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 Free bulletproof coffee at the American Pavilion with free copies of Dave Asprey's book. I had a pleasant chat with Dave about how to beat my jet lag upon my return to NYC next week. "Don't eat airplane food, sleep, and wear blue-blocking glasses." Dave also said it's important to go outside and stand in the sunlight for a few minutes when you wake up the next day after flying.  You hear it hear first. 





May 27, 2016

CANNES 2016 — PHOTO JOURNAL II

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TOWER BRIGHT

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JIM JARMUSCH

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ELLE FANNING

NICHOLAS WINDING-REFN

IGGY

JACOB APPLEBAUMJacob Appelbaum at the after-party for Laura Poitras's RISK. FREE JULIEN ASSANGE

CANNES FROM THE FORT

CANNES 2016 — PHOTO JOURNAL

Cannes26

Cannes16

Cannes22

Cannes1

Cannes30

Cannes28

Cannes34

Cannes6

Cannes12

St. Honoat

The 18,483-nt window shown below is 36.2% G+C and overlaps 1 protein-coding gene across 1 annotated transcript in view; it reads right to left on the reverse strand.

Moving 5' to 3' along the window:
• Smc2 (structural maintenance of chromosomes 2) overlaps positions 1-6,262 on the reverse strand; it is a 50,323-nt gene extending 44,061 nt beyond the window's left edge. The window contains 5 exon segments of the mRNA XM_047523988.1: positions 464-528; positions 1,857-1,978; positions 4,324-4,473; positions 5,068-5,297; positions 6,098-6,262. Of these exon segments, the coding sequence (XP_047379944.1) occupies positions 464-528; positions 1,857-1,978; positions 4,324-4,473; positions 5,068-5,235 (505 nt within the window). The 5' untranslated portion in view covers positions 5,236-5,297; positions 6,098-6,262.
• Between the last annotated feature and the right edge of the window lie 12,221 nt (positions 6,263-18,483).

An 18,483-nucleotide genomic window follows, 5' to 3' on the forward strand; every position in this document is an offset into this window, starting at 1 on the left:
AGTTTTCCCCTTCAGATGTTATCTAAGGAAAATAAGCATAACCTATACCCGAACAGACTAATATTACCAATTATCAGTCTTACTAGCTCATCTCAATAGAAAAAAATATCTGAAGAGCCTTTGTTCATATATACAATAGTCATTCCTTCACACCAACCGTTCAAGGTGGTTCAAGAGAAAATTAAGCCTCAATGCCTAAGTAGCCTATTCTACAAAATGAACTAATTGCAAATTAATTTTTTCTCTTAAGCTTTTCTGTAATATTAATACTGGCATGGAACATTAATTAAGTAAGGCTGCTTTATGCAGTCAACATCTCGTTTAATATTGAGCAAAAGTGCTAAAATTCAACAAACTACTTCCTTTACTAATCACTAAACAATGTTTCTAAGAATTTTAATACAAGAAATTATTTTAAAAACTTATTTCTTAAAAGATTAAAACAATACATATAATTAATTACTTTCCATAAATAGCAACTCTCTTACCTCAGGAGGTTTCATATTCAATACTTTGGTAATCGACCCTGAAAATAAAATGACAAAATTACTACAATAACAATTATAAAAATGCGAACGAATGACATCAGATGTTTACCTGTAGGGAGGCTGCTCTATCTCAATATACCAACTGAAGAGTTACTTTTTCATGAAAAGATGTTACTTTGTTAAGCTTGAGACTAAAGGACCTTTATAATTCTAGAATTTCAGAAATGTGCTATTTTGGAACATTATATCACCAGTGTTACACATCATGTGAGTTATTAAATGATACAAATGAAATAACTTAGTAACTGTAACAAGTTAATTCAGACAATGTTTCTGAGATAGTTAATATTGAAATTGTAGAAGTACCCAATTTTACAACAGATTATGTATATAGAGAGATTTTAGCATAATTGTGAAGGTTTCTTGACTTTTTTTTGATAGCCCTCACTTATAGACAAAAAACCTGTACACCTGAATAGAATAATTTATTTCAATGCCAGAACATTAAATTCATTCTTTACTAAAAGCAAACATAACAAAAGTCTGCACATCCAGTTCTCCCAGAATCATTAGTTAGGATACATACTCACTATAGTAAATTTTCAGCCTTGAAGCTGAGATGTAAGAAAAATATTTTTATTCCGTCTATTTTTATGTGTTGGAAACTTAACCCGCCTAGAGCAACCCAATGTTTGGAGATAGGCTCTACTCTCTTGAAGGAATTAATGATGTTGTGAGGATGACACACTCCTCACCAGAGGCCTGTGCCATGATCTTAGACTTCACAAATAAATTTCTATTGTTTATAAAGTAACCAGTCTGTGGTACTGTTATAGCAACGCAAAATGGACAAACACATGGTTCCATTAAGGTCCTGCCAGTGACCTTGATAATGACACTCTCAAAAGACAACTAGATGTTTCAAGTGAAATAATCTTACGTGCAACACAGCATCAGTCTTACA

Cannes7

HELL OR HIGH WATER

David McKenzie with Chris Pine and Ben Foster at HELL OR HIGH WATER screening.

Ben Foster

Chris Pine

Cannes9

Cannes3

Cannes24

Cannes31

Cannes19

Cannes4

Cannes18

Cannes15

Cannes32

Cannes10

Cannes23

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Dinner w: pals

May 23, 2016

CANNES 2016 — AWARD WINNERS

COMPETITION

Palme d’Or: “I, Daniel Blake” (Ken Loach, U.K.)

Grand Prix: “It’s Only the End of the World” (Xavier Dolan, Canada-France)

Director (tie): Olivier Assayas, “Personal Shopper” (France), and Cristian Mungiu, “Graduation” (Romania)

Actor: Shahab Hosseini, “The Salesman” (Iran)

Actress: Jaclyn Jose, “Ma ‘Rosa” (Philippines)

Jury Prize: Andrea Arnold, “American Honey” (U.K.-U.S.)

Screenplay: Asghar Farhadi, “The Salesman” (Iran)

OTHER PRIZES

Palme d’Honneur: Jean-Pierre Léaud

Camera d’Or: “Divines” (Houda Benyamina, France-Qatar)

Short Films Palme d’Or: “Timecode” (Juanjo Jimenez, Spain)

Special Mention – Short Films Palme d’Or: “The Girl Who Danced With the Devil” (Joao Paulo Miranda Maria, Brazil)

Ecumenical Jury Prize: “It’s Only the End of the World” (Xavier Dolan, Canada-France)

UN CERTAIN REGARD

Un Certain Regard Prize: “The Happiest Day in the Life of Olli Mäki” (Juho Kuosmanen, Finland)

Jury prize: “Harmonium” (Koji Fukada, Japan)

Director: Matt Ross, “Captain Fantastic” (United States)

Screenplay: Delphine and Muriel Coulin, “The Stopover” (France)

Special Jury Prize: Michael Dudok de Wit, “The Red Turtle” (France-Japan)

DIRECTORS’ FORTNIGHT

Art Cinema Award: “Wolf and Sheep” (Shahrbanoo Sadat)